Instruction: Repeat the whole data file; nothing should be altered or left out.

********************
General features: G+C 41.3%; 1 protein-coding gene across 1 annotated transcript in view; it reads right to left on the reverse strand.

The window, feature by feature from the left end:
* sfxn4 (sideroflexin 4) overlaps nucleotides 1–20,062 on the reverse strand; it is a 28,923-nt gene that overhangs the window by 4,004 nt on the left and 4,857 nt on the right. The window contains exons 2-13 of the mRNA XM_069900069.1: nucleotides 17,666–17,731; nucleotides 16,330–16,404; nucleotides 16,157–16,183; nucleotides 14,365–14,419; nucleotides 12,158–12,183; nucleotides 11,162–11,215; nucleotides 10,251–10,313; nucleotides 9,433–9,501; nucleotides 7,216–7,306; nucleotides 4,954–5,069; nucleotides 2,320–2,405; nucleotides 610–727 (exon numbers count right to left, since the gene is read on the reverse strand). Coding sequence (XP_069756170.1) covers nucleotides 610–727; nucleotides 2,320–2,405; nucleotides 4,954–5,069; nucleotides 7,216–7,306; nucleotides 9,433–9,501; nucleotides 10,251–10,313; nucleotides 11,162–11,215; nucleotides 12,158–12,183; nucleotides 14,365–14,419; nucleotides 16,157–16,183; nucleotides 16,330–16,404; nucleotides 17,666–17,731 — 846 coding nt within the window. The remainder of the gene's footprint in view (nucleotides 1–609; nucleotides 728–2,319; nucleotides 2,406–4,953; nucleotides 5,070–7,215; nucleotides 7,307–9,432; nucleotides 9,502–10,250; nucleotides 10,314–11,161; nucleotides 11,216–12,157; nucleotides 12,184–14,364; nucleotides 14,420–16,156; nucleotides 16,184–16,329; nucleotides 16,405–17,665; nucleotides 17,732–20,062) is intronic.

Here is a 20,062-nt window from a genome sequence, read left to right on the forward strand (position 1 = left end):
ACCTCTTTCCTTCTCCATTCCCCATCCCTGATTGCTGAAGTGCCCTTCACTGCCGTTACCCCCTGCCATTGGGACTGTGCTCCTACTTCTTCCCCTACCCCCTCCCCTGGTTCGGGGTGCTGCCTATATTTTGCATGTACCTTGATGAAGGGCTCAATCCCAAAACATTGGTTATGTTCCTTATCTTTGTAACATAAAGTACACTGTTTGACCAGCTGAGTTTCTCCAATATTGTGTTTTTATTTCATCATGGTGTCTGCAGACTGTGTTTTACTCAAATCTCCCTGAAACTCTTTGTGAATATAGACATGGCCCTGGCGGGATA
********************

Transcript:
General features: G+C 41.3%; 1 protein-coding gene across 1 annotated transcript in view; it reads right to left on the reverse strand.

The window, feature by feature from the left end:
* sfxn4 (sideroflexin 4) overlaps nucleotides 1–20,062 on the reverse strand; it is a 28,923-nt gene that overhangs the window by 4,004 nt on the left and 4,857 nt on the right. The window contains exons 2-13 of the mRNA XM_069900069.1: nucleotides 17,666–17,731; nucleotides 16,330–16,404; nucleotides 16,157–16,183; nucleotides 14,365–14,419; nucleotides 12,158–12,183; nucleotides 11,162–11,215; nucleotides 10,251–10,313; nucleotides 9,433–9,501; nucleotides 7,216–7,306; nucleotides 4,954–5,069; nucleotides 2,320–2,405; nucleotides 610–727 (exon numbers count right to left, since the gene is read on the reverse strand). Coding sequence (XP_069756170.1) covers nucleotides 610–727; nucleotides 2,320–2,405; nucleotides 4,954–5,069; nucleotides 7,216–7,306; nucleotides 9,433–9,501; nucleotides 10,251–10,313; nucleotides 11,162–11,215; nucleotides 12,158–12,183; nucleotides 14,365–14,419; nucleotides 16,157–16,183; nucleotides 16,330–16,404; nucleotides 17,666–17,731 — 846 coding nt within the window. The remainder of the gene's footprint in view (nucleotides 1–609; nucleotides 728–2,319; nucleotides 2,406–4,953; nucleotides 5,070–7,215; nucleotides 7,307–9,432; nucleotides 9,502–10,250; nucleotides 10,314–11,161; nucleotides 11,216–12,157; nucleotides 12,184–14,364; nucleotides 14,420–16,156; nucleotides 16,184–16,329; nucleotides 16,405–17,665; nucleotides 17,732–20,062) is intronic.

Here is a 20,062-nt window from a genome sequence, read left to right on the forward strand (position 1 = left end):
ACCTCTTTCCTTCTCCATTCCCCATCCCTGATTGCTGAAGTGCCCTTCACTGCCGTTACCCCCTGCCATTGGGACTGTGCTCCTACTTCTTCCCCTACCCCCTCCCCTGGTTCGGGGTGCTGCCTATATTTTGCATGTACCTTGATGAAGGGCTCAATCCCAAAACATTGGTTATGTTCCTTATCTTTGTAACATAAAGTACACTGTTTGACCAGCTGAGTTTCTCCAATATTGTGTTTTTATTTCATCATGGTGTCTGCAGACTGTGTTTTACTCAAATCTCCCTGAAACTCTTTGTGAATATAGACATGGCCCTGGCGGGATA